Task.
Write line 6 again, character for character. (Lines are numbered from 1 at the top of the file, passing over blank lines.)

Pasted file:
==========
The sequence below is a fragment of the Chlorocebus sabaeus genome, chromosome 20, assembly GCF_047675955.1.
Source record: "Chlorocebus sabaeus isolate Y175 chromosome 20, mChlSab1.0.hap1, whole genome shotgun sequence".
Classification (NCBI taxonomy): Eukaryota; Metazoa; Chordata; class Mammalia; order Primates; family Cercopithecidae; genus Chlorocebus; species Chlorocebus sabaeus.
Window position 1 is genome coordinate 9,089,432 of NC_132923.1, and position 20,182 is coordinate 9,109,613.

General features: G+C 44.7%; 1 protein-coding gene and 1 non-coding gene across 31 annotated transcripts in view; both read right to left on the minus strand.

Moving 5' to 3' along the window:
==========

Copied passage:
Moving 5' to 3' along the window: